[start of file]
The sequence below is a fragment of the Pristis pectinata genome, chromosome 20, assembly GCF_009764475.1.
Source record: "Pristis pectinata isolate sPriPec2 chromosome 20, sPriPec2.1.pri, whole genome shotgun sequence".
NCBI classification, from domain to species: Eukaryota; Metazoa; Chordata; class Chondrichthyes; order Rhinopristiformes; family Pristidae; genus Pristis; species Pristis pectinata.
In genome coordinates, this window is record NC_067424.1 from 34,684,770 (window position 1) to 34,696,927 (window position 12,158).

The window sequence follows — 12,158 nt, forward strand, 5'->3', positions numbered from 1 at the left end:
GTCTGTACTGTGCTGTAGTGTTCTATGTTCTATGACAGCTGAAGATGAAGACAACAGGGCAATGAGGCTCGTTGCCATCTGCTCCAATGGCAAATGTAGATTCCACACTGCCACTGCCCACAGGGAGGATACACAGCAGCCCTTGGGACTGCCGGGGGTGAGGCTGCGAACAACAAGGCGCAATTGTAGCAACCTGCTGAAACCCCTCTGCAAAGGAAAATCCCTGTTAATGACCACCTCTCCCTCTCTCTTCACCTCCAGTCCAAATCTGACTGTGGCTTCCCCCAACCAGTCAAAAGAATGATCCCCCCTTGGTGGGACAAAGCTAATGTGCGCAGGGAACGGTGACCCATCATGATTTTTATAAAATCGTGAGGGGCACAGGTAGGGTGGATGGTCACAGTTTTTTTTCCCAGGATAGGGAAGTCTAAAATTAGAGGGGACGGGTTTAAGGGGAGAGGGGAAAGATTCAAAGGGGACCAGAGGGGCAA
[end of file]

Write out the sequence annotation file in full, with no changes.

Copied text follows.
The sequence below is a fragment of the Pristis pectinata genome, chromosome 20, assembly GCF_009764475.1.
Source record: "Pristis pectinata isolate sPriPec2 chromosome 20, sPriPec2.1.pri, whole genome shotgun sequence".
NCBI classification, from domain to species: Eukaryota; Metazoa; Chordata; class Chondrichthyes; order Rhinopristiformes; family Pristidae; genus Pristis; species Pristis pectinata.
In genome coordinates, this window is record NC_067424.1 from 34,684,770 (window position 1) to 34,696,927 (window position 12,158).

The window sequence follows — 12,158 nt, forward strand, 5'->3', positions numbered from 1 at the left end:
GTCTGTACTGTGCTGTAGTGTTCTATGTTCTATGACAGCTGAAGATGAAGACAACAGGGCAATGAGGCTCGTTGCCATCTGCTCCAATGGCAAATGTAGATTCCACACTGCCACTGCCCACAGGGAGGATACACAGCAGCCCTTGGGACTGCCGGGGGTGAGGCTGCGAACAACAAGGCGCAATTGTAGCAACCTGCTGAAACCCCTCTGCAAAGGAAAATCCCTGTTAATGACCACCTCTCCCTCTCTCTTCACCTCCAGTCCAAATCTGACTGTGGCTTCCCCCAACCAGTCAAAAGAATGATCCCCCCTTGGTGGGACAAAGCTAATGTGCGCAGGGAACGGTGACCCATCATGATTTTTATAAAATCGTGAGGGGCACAGGTAGGGTGGATGGTCACAGTTTTTTTTCCCAGGATAGGGAAGTCTAAAATTAGAGGGGACGGGTTTAAGGGGAGAGGGGAAAGATTCAAAGGGGACCAGAGGGGCAA